Every Good Morning

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Two days before the storms that gave us a foot of snow and then 2 inches of ice, the three of us walked for hours across windless fields where mud and grasses were beginning to show through. I let my coat fall open. We crossed a rivulet ripe with flowing water and stones covered with layers of flamboyant green moss. We did not have to fight the elements. The dogs were able to run, not creep over jagged ice. For the first time in six weeks, I could walk without a snow hat. We could sense the new season in the height and warmth of the sun, a February sun that had heat to it.

Then the snow and ice fell upon the whole region, and damp cold returned, and the power snapped off, and most of us raised our heads above our blankets and coats and watched the temperature drop degree by degree within our homes. Big limbs dropped onto the roof and cracked upon the ice-covered snow. In the early morning, trying to avoid hanging trees, we walked down the center of the road, and off to the side. Two sounds vibrated up from all points of the compass – whining generators and the fracturing of thick branches separating from trees.

The night before rain had fallen for hours and had molded itself to every branch, twig, seed pod, blade of long grass, corn stubble, long limb and shrub. Pennsylvania’s depthless winter-blue sky rested above all that light, as if the world had been turned into polished Swarovski crystal. Our yard looked as if cannon fire had shredded a silver forest. My wife called the landscape a “beautiful mayhem.”

Our neighborhood, without power for three days, looked after itself. We checked on our friends. They made sure we were in one piece. We were taken in by one old friend, dogs and all, and for three very cold nights we ate stew and chicken and meat loaf together and drank our share of red wine. One afternoon we sat with a Russian emigrant in her home in a big window facing south and drank sweet tea and snacked on zucchini bread and then walked into the yard and ran the 5 border collies who were so excited to see all of us together they must have thought a holiday had come. They ran back to us again and again, jumping and looking for our faces, so happy to be in one companionable group. That night I stood in a field with the dogs far above a road and watched single cars race after their headlights, seeming to devour them and immediately create them anew.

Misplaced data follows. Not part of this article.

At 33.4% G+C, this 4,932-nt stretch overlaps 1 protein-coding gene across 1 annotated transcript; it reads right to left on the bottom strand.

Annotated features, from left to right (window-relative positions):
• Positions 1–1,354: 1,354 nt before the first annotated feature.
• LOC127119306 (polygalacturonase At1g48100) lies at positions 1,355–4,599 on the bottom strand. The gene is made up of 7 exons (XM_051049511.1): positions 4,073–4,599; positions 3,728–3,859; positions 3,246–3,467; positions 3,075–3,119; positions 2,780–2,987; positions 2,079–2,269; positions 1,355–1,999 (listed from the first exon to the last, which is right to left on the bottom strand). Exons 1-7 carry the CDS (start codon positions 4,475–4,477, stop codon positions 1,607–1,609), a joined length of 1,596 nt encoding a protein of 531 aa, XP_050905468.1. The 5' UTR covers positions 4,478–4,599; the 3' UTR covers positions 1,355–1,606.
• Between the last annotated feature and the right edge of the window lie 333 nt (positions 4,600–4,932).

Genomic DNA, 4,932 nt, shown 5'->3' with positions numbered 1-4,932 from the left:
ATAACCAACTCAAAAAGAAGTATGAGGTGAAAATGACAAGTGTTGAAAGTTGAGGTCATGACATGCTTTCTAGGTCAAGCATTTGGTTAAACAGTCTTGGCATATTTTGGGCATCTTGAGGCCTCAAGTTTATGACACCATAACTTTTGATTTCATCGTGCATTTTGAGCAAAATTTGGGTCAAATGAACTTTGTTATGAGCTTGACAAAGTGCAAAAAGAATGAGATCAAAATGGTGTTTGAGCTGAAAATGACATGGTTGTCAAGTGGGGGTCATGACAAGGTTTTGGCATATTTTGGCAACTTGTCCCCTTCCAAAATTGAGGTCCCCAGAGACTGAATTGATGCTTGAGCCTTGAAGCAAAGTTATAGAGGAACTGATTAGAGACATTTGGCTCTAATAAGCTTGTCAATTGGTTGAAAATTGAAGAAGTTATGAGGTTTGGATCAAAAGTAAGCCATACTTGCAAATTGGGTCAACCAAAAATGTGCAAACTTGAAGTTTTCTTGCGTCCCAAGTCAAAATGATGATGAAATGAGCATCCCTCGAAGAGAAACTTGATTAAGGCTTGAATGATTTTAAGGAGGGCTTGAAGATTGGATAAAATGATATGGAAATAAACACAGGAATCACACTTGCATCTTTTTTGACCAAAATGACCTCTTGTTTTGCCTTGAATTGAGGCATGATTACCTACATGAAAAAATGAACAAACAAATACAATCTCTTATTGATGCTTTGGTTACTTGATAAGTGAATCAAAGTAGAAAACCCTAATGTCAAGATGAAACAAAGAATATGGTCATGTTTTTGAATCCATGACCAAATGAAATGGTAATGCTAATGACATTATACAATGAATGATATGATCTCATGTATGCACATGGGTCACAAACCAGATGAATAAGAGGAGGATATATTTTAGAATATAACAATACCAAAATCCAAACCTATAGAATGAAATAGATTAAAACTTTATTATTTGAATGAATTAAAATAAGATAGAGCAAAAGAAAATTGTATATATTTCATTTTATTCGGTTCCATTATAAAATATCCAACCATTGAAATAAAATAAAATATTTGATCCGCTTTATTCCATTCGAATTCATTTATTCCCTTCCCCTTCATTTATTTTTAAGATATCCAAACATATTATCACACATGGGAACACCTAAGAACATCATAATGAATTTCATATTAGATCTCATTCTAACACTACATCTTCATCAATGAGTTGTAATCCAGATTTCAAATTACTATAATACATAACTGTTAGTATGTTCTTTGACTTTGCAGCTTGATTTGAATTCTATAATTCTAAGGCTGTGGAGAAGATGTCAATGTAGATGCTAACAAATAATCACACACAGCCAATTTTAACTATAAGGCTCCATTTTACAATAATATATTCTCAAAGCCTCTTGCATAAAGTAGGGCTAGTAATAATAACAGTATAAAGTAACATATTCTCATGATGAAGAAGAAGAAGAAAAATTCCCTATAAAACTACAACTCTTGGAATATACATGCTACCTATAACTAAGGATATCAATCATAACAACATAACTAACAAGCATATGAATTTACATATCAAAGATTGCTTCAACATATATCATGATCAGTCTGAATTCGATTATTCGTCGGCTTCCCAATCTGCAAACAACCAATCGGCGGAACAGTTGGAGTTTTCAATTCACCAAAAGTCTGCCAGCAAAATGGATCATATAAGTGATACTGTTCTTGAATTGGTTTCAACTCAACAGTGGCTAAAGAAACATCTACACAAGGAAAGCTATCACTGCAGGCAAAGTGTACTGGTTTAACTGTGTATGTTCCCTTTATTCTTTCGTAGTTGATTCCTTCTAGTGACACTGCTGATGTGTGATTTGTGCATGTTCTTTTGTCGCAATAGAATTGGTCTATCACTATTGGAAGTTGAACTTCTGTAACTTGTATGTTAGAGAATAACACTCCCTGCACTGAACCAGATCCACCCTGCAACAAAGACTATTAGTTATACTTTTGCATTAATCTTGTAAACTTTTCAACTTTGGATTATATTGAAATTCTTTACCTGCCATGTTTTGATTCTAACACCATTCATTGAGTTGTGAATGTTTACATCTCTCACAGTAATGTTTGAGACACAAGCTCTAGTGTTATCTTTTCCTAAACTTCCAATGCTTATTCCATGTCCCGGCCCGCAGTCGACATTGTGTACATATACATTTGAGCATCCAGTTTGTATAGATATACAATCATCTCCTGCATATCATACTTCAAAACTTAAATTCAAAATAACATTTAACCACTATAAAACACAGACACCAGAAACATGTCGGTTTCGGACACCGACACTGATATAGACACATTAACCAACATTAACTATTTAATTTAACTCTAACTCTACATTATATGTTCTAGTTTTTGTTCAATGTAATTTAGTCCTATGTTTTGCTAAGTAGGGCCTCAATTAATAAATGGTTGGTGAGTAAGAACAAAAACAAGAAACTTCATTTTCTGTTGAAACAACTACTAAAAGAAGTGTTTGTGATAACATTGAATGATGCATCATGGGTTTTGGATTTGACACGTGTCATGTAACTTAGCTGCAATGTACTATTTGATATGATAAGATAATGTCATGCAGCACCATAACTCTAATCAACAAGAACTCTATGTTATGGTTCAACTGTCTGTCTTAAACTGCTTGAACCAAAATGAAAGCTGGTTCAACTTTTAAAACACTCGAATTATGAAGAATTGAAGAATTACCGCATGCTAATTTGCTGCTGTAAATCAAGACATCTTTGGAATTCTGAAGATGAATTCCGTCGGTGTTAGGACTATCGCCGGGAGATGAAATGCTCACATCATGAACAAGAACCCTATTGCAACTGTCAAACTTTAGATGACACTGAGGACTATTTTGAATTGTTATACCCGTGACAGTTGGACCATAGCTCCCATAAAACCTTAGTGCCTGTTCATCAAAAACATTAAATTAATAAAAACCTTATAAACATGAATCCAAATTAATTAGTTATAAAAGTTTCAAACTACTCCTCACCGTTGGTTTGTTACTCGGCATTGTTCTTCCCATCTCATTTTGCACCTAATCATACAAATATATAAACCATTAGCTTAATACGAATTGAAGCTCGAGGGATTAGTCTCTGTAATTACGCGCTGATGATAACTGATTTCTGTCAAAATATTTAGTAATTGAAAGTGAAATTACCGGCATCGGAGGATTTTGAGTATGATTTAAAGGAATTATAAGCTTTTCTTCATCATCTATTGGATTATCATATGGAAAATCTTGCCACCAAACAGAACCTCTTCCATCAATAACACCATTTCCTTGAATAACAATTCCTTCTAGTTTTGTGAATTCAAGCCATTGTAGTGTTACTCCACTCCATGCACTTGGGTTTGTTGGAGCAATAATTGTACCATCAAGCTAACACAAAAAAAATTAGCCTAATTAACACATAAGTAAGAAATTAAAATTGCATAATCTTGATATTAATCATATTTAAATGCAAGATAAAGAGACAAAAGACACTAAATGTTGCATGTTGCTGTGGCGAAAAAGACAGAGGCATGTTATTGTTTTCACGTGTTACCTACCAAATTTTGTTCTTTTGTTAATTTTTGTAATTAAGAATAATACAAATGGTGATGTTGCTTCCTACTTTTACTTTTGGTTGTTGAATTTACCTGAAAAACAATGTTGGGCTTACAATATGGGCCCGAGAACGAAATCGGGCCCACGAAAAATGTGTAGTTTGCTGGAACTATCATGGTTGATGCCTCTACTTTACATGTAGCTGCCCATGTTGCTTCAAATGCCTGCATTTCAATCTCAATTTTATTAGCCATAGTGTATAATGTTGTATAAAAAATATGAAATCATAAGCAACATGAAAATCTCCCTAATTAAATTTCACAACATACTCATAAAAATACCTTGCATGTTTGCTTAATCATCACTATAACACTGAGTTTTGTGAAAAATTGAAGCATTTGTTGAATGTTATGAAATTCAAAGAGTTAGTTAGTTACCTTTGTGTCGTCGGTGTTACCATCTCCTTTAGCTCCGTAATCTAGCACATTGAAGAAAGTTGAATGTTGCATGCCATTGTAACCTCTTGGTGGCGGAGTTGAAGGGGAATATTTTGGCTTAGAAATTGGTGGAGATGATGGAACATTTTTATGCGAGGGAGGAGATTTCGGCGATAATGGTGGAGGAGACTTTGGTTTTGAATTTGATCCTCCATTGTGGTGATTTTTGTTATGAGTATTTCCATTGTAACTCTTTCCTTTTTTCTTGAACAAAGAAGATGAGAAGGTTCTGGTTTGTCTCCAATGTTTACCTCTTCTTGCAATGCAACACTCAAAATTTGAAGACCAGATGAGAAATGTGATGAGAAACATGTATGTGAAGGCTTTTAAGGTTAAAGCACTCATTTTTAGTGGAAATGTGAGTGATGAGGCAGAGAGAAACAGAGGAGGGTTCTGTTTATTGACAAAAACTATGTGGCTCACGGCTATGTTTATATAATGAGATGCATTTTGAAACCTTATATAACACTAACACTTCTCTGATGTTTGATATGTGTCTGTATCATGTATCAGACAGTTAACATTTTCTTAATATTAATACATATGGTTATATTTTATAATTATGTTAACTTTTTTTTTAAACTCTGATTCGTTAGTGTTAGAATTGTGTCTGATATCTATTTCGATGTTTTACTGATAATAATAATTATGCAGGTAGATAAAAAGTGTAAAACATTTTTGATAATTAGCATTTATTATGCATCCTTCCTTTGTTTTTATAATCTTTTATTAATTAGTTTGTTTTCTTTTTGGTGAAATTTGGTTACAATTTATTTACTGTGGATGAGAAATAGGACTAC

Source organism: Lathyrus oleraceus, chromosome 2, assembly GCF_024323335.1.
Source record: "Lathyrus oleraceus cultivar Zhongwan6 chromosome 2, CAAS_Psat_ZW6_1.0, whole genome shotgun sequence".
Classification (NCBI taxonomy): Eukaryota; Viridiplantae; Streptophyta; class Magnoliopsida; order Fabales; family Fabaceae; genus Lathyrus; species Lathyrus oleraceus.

When the electricity stopped, I had to slow down, and beautiful things revealed themselves. When the electricity stopped, we found once more, in a timeworn surprise made continually new, that kindness comes most alive in difficult moments.

Returning home on Saturday, the furnace purring, our white house more welcoming than ever, settling down to catch-up on mail, I encountered an image far removed from the indifference of the ice-world. I discovered a cloud in a room.

Perfectly balanced, seemingly lit from within, it rests inside what could be a Church. The contrast between the cloud and the space gives it a hallowed authority. It upsets our expectations. The Israelites followed a cloud across Sinai. Both Yahweh and the New Testament God spoke out of clouds. One anticipates that a voice will emerge from it.

He assures us that the photo has not been manipulated, that this is not a CGI experience. A Dutch artist found a way to balance humidity, air pressure and air currents within a room. He chose the space, set the scene, arranged the lights, made the cloud, took the photo. He composed this exquisite, transitory, perfectly serene moment. How long would he have been able to balance the elements and preserve the cloud? After these long weeks of cold and gloom and the annihilation of green, who would not like to sit quietly in that room and simply watch the cloud hover before them?

We all need a dose of wonder right now. More storms will bear down upon us, but they too will end, and the Sun will continue its ascension, and all these winter nights will be banished by the inexorable tilting of the Earth toward Spring. Won’t it be fine to bathe in the warm air again, and to sit quietly under trees, face turned to the sky and watch endless clouds drift and drift above everything turned green?

© Mike Wall

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